Tim Tingle will be celebrating his new illustrated book, Saltypie, A Choctaw Journey from Darkness into Light that was so ably illustrated by Choctaw artist Karen Clarkson. Tim is a member of the Choctaw Nation of Oklahoma. He performs lively historical and traditional stories, accompanying himself on the American Indian flute. He has completed 11 storytelling tours for the U.S. Department of Defense in Germany and has performed at the National Storytelling Festival. He will be working hard at the book festival.

Writing Fiction From Life Events: A Writing Workshop (Ages 12-Adult). In this interactive workshop for ages 12 to adult, Tim will demonstrate methods of writing fiction based on turning-points in our lives and the lives around us. Participants will be invited to begin their own short story. Saturday 2:30 p.m. - 3:30 p.m., in the Education Building, Room 351.

Capturing the Audience: A Storytelling Workshop for Educators
Tim, who has performed in festivals throughout the U.S. and the world, will lead a workshop for educators on how to tell stories to children and to invite children into their own storytelling. Tim will also share how he tells historical and traditional stories, accompanying himself on the flute and singing Choctaw songs to the rhythm of a drum. Sun 2:30 p.m. - 3:30 p.m. in the Education Building - Room 333.

Crossing Bok Chitto: A Choctaw Tale of Friendship and Freedom
The Mississippi Choctaws tell many long-remembered tales of aiding runaway slaves. This story depicts the friendship of a young Choctaw girl and a boy whose family lives in bondage, on the eve of the sale of his mother to faraway owners. This oral story is also available as an award-winning picture book. Saturday, 11:30 a.m.- 12:30 p.m. on the Storytelling Stage

Saltypie: Family Stories of Struggle and Hope. Tim will tell stories about his own family, particularly stories of his grandmother and the hardships she encountered as well as the joy of overcoming. Sunday at 11:30 a.m - 12:30 p.m. on the Storytelling Stage.

Luis Alberto Urrea 

To be delivered fresh from the printer at the Tucson Book Festival is Luis Urrea’s Mr. Mendoza's Paintbrush—a hilarious coming of age story about a young man visiting his cousins in Rosario, Sinaloa. The story has been reborn as a graphic novel thanks to the magic of artist Christopher Cardinale. Luis is also the author of the national bestseller Devil’s Highway, a nonfiction account of Mexican immigrants lost in the Arizona desert, which won the 2004 Lannan Literary Award and was a finalist for the Pulitzer Prize. And, if it’s great fiction you want, then there are his novels—the highly acclaimed The Hummingbird’s Daughter and Into the Beautiful North. Cinco Puntos is honored to have published three other books by Luis—a collection of short stories, Six Kinds of Sky, which is where “Mr. Mendoza's Paintbrush” first appeared; Vatos, a collaboration of Luis’ poem (Luis calls it his “book of poem”) and photographs by Jose Galvez; and Ghost Sickness, a collection of his poetry which is now out of print.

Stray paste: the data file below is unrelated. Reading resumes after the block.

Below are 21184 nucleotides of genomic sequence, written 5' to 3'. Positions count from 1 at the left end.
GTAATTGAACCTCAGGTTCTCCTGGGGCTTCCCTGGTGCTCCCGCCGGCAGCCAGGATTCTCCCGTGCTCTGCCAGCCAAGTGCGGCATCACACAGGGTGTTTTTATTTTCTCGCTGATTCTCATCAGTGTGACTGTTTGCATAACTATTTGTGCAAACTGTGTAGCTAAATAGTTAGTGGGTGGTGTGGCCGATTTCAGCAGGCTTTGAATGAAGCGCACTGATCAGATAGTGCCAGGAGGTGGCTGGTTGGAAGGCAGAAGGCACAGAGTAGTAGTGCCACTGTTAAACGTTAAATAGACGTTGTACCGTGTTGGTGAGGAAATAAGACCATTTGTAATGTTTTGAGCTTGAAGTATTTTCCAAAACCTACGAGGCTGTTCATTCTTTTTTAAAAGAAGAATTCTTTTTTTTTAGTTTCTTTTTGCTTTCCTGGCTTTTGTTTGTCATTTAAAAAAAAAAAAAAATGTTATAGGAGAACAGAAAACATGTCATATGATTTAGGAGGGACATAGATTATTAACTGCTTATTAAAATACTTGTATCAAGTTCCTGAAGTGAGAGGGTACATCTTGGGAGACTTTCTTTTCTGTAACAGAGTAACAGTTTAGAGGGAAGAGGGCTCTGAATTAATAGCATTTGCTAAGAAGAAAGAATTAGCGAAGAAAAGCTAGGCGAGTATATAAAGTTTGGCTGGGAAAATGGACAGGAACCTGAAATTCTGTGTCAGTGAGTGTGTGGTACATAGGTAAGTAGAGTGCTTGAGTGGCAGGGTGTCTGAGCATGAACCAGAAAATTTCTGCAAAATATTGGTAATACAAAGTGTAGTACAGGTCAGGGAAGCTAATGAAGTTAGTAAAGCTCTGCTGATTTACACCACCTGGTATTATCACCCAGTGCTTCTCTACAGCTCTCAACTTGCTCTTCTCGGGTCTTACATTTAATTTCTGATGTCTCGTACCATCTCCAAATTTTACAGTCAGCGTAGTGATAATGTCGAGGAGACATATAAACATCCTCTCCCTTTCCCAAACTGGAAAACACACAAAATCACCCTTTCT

Luis will be interviewed by Tom Miller on Sat 11:30 a.m. - 12:30 p.m. at the Student Union Gallagher Theater.

On Saturday, 4 p.m. to 5 p.m, he will present “Southwest Inspiration—A Workshop” in room 119 in the Integrated Learning Center.

And Luis will be back, Sunday, 11:30 a.m. to 12:30 p.m. for a Q&A Session on the Nuestras Raíces Performance Stage. 

Friday, March 5, 2010

Ben Saenz on the Front Page!

(Photos by Rudy Gutierrez / El Paso Times)

The El Paso Times put a great article about Benjamin Alire Saenz on the front page of this morning's paper. Please read it soon because after two weeks the Times archives their articles. Written by Ramon Renteria, the article celebrates Ben being
named by Poets and Writers magazine as one of the world's most inspiring writers. We are of course proud of Ben, our friend and colleague. 

So--in keeping with our 25th anniversary celebration--this brings to mind another story about the history of Cinco Puntos and our friendship with Ben. Sometime around 1990, Lee and I were at Denise Chavez' and Daniel Zolinski's house in Las Cruces at a party for Arturo Islas. We were great fans of Arturo's The Rain God, a book that introduced us to the heart and soul of El Paso, and we wanted to meet him. Cinco Puntos was five years old then, struggling along like only a small independent press can struggle along. Anyway, we got to have a long and wonderful conversation with Arturo. He would die months afterward. What a beautiful and wonderful man he was, really radiant that night with wisdom and the knowledge that he was going to die soon. His Rain God is truly one of the great treasures of our literature. We still feel honored of having the opportunity to know Arturo, however briefly.

Ben was there too. We didn't know him too well at the time. He was celebrating the forthcoming publication of his first book of poems Calendar of Dust which would be followed shortly thereafter by a collection of short stories Flowers for the Broken which would go on to win the American Book Award. Both books were to be published by Broken Moon Press, a boutique press out of Seattle, WN. I use the word "boutique" pejoratively (they did beautiful books) because I was pissed. Why? Because they were wonderful books and I wished deeply that Cinco Puntos had published them. And I told Ben this, just the two of us standing in the foyer of Denise's house. I said something like, "Damnit, Ben, you're always talking about the border and its importance to you and here you are going and publishing books in Seattle, for God's sake." My anger was right there in my voice (I hope I'm a better person now). Ben looked at me for a few seconds, his mind churning at what I had said and the way I had said it. He said simply, "You're right." I've always admired him for listening to me and even agreeing with me. Right there on the spot. A very manly action, I thought. And still do. We've been very good friends ever since.